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Mohamed Noor: Minnesota High Court overturns 3rd-degree murder

Mohamed Noor: Minnesota High Court overturns 3rd-degree murder

The court said there was insufficient evidence to uphold the sentence and ordered that he be convicted because of his sentence for second-degree manslaughter.

This ruling replaces an earlier appeals court decision in February against Noor, which opened the door to reinstate a third-degree murder charge against former Minneapolis police officer Derek Chauvin, who was convicted in April of state murder charges in George Floyd’s death.

Mary Moriarty, the former head of Hennepin County Public Defender, said she does not believe the decision will affect Chauvin’s case because his second-degree murder has not been reversed. Chauvin was only convicted on the most serious charge of second-degree murder, per sentencing guidelines.

In a statement, Noor’s lawyers and his family praised the decision.

“They have had a long journey; now fairness has been delivered to a person who is devoted to his community,” the statement said, quoting their client as saying “with difficulty comes easily” and that he looks forward to hug his son as soon as possible.

“We have always maintained that this was a tragic case and we are grateful for an exceptionally well-founded and unanimous opinion from the Supreme Court of this State.”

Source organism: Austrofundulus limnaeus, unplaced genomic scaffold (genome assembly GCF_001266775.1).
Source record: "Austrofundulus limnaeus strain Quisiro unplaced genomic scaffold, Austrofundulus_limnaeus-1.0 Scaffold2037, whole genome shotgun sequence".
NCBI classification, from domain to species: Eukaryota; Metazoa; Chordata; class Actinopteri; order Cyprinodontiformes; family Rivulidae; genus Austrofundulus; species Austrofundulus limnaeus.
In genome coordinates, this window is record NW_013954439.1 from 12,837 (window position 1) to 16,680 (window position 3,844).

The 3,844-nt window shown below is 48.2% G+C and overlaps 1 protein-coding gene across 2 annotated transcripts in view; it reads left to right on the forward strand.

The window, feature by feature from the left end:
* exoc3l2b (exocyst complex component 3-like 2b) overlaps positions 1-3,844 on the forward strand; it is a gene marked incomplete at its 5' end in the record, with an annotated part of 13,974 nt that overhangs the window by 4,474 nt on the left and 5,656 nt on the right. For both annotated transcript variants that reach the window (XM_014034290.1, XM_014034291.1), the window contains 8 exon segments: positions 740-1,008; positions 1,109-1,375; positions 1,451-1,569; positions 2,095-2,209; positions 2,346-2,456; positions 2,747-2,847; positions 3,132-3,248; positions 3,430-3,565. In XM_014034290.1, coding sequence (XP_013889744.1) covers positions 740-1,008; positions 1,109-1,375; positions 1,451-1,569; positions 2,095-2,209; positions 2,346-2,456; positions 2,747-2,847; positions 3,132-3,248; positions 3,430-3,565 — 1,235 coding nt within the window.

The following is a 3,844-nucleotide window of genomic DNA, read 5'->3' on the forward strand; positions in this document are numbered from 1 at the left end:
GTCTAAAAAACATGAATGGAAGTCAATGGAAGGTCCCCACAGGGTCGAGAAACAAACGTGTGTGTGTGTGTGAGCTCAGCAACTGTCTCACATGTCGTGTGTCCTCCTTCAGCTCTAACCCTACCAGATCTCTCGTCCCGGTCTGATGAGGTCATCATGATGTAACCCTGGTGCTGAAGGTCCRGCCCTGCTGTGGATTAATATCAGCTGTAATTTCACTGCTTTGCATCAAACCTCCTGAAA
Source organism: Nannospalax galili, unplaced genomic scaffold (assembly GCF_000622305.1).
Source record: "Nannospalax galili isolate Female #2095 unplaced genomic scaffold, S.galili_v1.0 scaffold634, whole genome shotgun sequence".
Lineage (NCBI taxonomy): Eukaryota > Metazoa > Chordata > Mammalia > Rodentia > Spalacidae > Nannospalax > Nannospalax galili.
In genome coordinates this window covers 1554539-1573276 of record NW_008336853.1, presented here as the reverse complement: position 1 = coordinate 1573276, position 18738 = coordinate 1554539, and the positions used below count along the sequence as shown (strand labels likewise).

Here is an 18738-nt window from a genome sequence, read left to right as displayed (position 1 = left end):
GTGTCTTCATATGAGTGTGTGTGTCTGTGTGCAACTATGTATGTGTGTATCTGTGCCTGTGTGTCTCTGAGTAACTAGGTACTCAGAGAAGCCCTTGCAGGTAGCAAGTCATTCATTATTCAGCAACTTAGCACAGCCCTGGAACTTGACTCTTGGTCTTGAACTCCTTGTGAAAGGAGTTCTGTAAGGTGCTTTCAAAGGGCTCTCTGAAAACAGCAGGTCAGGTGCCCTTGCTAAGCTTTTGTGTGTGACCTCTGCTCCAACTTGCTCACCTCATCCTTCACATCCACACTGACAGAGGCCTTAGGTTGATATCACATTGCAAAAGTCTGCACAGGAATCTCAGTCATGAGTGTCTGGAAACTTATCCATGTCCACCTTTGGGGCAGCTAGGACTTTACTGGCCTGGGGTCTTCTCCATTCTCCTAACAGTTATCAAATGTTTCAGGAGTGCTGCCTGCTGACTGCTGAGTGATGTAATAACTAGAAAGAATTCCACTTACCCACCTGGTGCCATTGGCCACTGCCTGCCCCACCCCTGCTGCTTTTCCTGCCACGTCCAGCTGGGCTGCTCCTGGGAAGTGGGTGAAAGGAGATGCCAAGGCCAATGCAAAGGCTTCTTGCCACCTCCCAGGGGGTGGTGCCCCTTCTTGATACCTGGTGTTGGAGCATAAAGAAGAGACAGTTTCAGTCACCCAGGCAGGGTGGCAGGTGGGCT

The Minnesota Supreme Court ruling said a person’s mental state must show a “generalized indifference to human life that cannot exist when defendant’s behavior is specifically directed at the person being killed” for the third degree — also known as “corrupted” memory murder -conviction to stand.

The evidence in Noor’s case, the court held, was “insufficient to uphold his conviction … for corrupt mind-killing.”

In June 2019, Noor was sentenced to 12 years in prison.

The 33-year-old Somali American was convicted in April of the same year of third-degree murder and manslaughter in Ruszczyk’s death in 2017, who had moved from her native Australia to Minneapolis to live with her fiancé.

CNN has sought comments from lawyers in the family of Mohammed Noor and Ruszczyk, as well as the Hennepin County Attorney’s Office, which is pursuing the case.

At Noor’s trial, his lawyer claimed that a “perfect storm” of events led to him opening fire on Ruszczyk on the night of July 15, 2017, when she called 911 to report a possible assault in an alley behind her home in Minneapolis.

Noor testified that he feared for his partner’s life as Ruszczyk approached their squad car in the dark, empty alley. But Hennepin County prosecutors said Noor overreacted and failed to properly assess the situation before firing a shot at Ruszczyk’s abdomen.

Noor apologized to Ruszczyk’s family and said he would think of her every day.

Prosecutors said Noor sat in the passenger seat, pulled out his gun and fired over the vehicle to hit Ruszczyk, who was outside the driver’s side door.

Noor testified that his partner’s terrified expression and the sight of Ruszczyk with his hand raised shook him to action. Although he did not see a gun in the woman’s hand, he feared his partner could be shot as she began to lift her hand, he said.

Ruszczyk’s death attracted much attention in the United States and in her native Australia.

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